Storys of The bewitched fiddler (1)/The Bewitched Fiddler

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Storys of The bewitched fiddler (1)  (1840-1850) 
The Bewitched Fiddler

The date is estimated



Matthew Wilmart was the best fiddler in the city of Hesdin. There was no village for ten miles round, where they would have enjoyed their dancing, if any one but Matthew Wilmart fingered the violin for them. He was a personage, consequently, of no little importance. He sat down with the relations at marriage feasts; and the bride, who waited upon the guests during the repast, according to a custom of the country, was always sure to give the titbits to Matthew. When he opened his lips, all listened to him, for there was nobody better at telling a story or singing a song.

One winter night, there was a marriage at Auffin. The dancing had been continued to a late hour, and it was already past midnight, when Matthew threw his violin over his shoulder, and announced his attention on taking leave.———They used every effort to prevail upon him to remain.

'Stay, father Mathew,' they say, 'the wind is north-east, and it is cold enough to split the very stones. The forest of Hedin, which you must pass through, has a bad name. It is haunted by wolves and robbers, not to mention the sorcerers who meet there.

'I have a good goblet of wine in me', said the old man, 'a fine fur cloak on my shoulders, and a good iron club in my hand. With all these, I defy the cold, wolves, and robbers. As to wizards and devils, if I meet any, they shall dance to the sound of my violin. They will tell me if the musicians in hell play a better fiddle than old Matthew Wilmart.'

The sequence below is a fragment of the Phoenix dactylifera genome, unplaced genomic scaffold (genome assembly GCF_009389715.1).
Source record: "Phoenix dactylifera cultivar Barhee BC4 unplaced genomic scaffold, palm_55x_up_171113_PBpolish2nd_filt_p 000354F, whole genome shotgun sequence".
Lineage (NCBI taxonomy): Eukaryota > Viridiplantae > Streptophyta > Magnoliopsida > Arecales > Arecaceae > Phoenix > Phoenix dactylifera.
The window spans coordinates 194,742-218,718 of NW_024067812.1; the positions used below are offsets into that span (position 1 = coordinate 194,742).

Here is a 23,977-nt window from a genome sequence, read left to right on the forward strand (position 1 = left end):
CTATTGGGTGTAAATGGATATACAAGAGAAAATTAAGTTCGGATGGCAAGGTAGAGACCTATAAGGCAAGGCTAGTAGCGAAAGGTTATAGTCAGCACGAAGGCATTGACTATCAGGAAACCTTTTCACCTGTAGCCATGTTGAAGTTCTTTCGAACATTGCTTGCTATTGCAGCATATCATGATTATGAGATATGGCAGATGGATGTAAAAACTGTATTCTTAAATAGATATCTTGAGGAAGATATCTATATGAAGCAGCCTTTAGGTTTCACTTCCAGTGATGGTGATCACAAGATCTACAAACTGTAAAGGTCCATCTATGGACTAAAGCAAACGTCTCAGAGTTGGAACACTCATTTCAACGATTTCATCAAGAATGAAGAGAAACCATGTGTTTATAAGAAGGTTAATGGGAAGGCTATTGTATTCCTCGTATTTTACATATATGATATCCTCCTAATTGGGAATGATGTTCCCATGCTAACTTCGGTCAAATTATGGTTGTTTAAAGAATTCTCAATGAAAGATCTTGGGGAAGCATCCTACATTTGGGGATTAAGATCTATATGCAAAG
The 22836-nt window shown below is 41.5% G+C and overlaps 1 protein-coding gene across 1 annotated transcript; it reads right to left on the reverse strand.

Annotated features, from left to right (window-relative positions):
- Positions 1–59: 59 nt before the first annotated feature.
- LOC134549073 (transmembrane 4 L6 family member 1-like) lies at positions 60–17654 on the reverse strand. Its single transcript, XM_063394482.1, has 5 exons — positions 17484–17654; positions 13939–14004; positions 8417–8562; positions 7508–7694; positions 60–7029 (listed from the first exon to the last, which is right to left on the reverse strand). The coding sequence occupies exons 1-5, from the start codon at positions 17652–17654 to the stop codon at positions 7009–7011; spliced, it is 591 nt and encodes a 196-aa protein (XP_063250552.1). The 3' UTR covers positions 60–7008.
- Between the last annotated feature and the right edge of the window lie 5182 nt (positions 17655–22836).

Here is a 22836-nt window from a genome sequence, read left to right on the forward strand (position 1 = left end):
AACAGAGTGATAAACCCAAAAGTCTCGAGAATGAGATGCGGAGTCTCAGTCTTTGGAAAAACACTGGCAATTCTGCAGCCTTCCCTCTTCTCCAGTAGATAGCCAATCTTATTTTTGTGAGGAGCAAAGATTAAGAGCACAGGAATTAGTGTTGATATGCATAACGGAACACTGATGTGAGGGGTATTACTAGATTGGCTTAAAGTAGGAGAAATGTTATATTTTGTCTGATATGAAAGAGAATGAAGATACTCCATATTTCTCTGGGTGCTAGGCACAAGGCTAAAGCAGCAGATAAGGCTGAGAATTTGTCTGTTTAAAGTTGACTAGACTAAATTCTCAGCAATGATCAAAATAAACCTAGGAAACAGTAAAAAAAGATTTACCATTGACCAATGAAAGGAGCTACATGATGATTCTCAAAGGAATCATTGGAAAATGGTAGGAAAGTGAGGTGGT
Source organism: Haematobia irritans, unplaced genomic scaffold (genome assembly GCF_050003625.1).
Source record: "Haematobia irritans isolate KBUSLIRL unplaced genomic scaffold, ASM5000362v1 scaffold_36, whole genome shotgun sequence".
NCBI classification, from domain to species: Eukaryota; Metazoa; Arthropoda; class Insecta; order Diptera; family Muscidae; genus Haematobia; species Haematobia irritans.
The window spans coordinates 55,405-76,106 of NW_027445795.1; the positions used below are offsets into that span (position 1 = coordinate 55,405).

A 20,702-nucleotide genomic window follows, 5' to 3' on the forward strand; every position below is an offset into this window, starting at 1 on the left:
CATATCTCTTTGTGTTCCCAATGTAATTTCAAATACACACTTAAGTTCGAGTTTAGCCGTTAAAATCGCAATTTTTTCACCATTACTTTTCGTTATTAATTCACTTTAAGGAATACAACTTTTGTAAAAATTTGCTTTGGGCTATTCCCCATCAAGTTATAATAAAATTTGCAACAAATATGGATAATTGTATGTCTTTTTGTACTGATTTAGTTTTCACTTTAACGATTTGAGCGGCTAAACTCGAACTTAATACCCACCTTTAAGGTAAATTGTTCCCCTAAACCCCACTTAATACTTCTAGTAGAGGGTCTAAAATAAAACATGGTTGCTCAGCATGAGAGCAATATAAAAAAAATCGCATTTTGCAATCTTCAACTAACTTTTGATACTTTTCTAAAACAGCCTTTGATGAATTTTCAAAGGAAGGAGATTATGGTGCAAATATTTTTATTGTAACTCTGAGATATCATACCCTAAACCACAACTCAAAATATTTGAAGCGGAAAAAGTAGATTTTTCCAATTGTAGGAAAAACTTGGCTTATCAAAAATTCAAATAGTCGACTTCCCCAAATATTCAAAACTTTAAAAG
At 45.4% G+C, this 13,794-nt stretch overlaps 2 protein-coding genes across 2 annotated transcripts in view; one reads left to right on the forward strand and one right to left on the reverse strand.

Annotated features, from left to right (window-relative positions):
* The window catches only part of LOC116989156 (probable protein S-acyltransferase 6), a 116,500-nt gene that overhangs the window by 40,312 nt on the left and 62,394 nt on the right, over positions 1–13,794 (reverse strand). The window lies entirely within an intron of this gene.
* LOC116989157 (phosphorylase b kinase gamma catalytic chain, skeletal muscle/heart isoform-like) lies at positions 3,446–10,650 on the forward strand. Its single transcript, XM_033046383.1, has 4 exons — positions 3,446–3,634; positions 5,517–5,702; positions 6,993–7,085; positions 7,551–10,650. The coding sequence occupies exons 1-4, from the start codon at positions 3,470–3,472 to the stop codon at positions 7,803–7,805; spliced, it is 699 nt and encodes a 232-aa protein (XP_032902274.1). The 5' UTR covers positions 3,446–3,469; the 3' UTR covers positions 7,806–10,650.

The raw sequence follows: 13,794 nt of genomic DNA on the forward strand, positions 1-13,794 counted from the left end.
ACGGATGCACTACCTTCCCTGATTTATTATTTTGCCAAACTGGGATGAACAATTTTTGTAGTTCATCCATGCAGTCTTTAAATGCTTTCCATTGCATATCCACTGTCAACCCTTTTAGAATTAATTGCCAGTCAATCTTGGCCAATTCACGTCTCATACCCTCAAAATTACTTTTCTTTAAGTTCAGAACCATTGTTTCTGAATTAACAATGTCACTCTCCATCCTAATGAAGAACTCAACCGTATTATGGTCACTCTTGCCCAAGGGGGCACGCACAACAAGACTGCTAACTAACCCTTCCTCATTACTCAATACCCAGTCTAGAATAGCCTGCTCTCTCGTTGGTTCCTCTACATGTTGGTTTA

In finishing these words, which made the young people laugh, and the old men shake their heads in displeasure, he enveloped himself in his cloak, and set out at a firm pace on the path which led through the forest to Hesdin.

He had not been more than a quarter of an hour on his way, when the sky, just before blue and starry, was suddenly covered with an immense cloud. The darkness became frightful. Our fiddler began to regret that he refused a good bed at Auffin. But it was too late to retrace his steps. Besides, after his bravadoes, they would not fail to laugh at him for his want of courage. He continued his course. To add to his chagrin, he discovered that he had lost the path.

What was to be done. To advance was only to loose his way still more effectually. To wrap himself in his cloak and lie down at the foot of a tree was altogether unsafe; the wolves would inevitably make a meal of him; though, if he escaped them he would perish of cold. His two hands resting on his staff, he remained some minutes in a painful anxiety, when a light suddenly appeared in the distance. 'It comes from some wood-cutters’ cottage,' said he, 'God be praised!' He was on the point of directing his steps towards it, but it had vanished. The anger of the fiddler knew no bounds. He struck the earth with his staff, and uttered the most shocking blasphemies. His lips were still pronouncing them, when the light re-appeared.

It was with the greatest difficulty, and after much time, that Matthew arrived at the spot from which the light had first proceeded. His surprise was extreme on finding there a magnificent chateau of which he had never before heard. Brilliant music was resounding from all parts of it, and the dancers who were passing every moment before the windows, cast their dark and rapid shadows upon the curtains, which a reddish light rendered transparent.

He went round and round this immense building several times to find an entrance, but in vain. He had given it up in despair, when an old man suddenly appeared and sounded a horn. A drawbridge which Matthew had not before observed, was immediately let down, and our fiddler, following the old man, entered the mansion.